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Female condoms and scrotal slings

Bernadette Whelan takes a cool look at new contraceptives

It is remarkable that scientists are still incapable of providing foolproof ways to have sex without getting pregnant. It's possible for astronomers to measure echoes which trace the origins of the universe, for deserts to be made fertile, but it isn't possible to develop a fully effective way to stop a sperm fertilising an egg.

Contraceptive technology seems to have stood still. Hormone doses in the pill have got a little smaller, latex in condoms a fraction thinner, but the choices have basically remained the same. For most women, in spite of occasional cancer scares, the pill comes out as the most reliable and hassle-free method. But even the pill only clocks in an efficacy rate of between 93 and 99 per cent. That means that if 100 women use the pill for a year, we should expect between one and seven to get pregnant. The condom and the diaphragm are even worse, offering 85 per cent protection against pregnancy and requiring a considerable measure of self-composure.

Under these circumstances it's hardly surprising that the Royal College of Obstetricians and Gynaecologists estimates that one in three pregnancies are unplanned, or that 70 per cent of unplanned pregnancies are to women who claim to have used contraception at the time of conception.

In September, a new contraceptive hits the market - the female condom, known as Femidom. It sold out within a week in France, and manufacturers hope the same thing will happen here. Femidom is being marketed as the first barrier contraceptive under a woman's control that provides protection against sexually transmitted infections, including HIV. You might think from looking at it that it will provide protection against sex itself. Most women, and men for that matter, like their contraceptive to be discreet and invisible. The female condom, however, is anything but.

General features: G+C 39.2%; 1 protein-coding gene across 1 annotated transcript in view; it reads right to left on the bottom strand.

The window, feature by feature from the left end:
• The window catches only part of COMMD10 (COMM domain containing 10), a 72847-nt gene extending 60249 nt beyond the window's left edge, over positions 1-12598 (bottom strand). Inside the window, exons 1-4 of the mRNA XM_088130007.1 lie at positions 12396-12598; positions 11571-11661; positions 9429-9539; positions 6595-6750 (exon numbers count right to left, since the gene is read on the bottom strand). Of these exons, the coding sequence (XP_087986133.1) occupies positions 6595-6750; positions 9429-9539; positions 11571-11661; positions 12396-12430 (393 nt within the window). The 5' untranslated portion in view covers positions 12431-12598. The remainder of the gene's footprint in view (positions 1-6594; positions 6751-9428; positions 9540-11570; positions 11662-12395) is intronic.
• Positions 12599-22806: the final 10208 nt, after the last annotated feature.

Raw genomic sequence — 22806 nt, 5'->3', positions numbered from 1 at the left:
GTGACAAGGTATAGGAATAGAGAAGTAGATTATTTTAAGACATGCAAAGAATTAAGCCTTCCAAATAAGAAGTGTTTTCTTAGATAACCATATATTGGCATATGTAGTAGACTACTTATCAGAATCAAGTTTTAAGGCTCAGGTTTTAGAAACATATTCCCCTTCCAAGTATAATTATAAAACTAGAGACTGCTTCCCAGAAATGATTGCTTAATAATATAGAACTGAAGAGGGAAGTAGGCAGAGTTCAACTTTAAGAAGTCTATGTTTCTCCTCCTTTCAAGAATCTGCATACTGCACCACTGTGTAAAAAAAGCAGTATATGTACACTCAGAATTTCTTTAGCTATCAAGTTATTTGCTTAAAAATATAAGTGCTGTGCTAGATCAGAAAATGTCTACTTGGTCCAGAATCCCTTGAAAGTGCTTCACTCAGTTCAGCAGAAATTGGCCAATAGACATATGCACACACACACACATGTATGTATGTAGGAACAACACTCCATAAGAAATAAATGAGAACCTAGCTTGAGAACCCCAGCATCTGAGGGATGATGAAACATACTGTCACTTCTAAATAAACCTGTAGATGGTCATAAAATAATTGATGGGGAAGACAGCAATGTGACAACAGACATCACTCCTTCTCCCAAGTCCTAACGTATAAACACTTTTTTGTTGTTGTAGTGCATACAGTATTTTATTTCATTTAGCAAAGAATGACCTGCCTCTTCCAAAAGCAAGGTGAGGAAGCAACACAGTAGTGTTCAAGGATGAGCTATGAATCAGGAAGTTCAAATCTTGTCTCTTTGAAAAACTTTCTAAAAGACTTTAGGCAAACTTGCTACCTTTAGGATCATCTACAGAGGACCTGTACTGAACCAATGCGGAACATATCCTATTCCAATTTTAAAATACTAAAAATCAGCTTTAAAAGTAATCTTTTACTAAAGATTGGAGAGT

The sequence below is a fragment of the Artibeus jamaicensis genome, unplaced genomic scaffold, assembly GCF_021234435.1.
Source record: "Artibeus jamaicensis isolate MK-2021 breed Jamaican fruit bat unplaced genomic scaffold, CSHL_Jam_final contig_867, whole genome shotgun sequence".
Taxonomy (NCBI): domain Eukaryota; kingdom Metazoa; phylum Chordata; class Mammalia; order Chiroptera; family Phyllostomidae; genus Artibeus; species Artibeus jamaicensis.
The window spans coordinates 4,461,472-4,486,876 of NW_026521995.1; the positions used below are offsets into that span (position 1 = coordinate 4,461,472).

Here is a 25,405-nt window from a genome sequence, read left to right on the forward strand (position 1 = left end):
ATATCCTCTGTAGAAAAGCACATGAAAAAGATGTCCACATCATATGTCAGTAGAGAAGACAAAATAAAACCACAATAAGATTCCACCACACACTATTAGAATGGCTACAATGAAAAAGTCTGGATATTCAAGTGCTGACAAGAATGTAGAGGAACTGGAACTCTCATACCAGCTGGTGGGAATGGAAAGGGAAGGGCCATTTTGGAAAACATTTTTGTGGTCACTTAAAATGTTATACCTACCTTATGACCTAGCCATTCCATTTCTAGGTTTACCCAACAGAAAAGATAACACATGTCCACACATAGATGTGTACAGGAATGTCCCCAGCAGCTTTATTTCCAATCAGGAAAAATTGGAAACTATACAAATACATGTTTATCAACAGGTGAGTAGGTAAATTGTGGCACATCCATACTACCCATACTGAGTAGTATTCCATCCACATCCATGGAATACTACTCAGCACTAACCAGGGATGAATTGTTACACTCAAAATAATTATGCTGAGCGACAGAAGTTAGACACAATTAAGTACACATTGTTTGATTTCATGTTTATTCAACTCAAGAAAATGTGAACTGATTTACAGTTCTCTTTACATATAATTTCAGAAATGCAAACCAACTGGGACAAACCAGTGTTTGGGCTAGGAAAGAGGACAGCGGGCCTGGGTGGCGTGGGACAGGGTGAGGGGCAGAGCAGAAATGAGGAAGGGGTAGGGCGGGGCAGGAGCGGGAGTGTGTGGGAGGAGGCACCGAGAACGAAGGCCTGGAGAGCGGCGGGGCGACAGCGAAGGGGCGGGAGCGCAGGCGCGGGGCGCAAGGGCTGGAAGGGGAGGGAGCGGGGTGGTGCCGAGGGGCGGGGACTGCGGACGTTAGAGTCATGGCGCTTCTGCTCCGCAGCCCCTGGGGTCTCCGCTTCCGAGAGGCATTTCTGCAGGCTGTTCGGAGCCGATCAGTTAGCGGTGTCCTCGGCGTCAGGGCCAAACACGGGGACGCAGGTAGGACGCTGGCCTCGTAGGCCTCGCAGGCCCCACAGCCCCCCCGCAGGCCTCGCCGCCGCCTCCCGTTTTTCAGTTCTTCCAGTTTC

The female condom is basically a polyurethane sheath, a couple of inches longer than a male condom and about three times as wide. It works on much the same principle, but instead of fitting over a man's erect penis, it fits into a woman's vagina. It looks like a stretched version of the male variety but with a ring at either end. One, at the closed end of the sheath is used to insert the condom - in much the same way that a tampon is inserted. The other, at the open end, hangs outside the vulva.

Femidom has been heralded as an adventurous stride into the future of contraception. In fact, it's more of a blast from the past. Female condoms were introduced by birth control pioneer Marie Stopes in the 1930s. Stopes' devices were marketed for 'women whose husbands do not want to use the sheath'. They didn't catch on in the thirties and it's unlikely that they will fare much better now. Family planning organisations bravely insist that the device 'widens the choice for couples using contraception', but even they don't sound convinced that there is a vast market for something that has been described as a plastic windsock, and a freezer bag.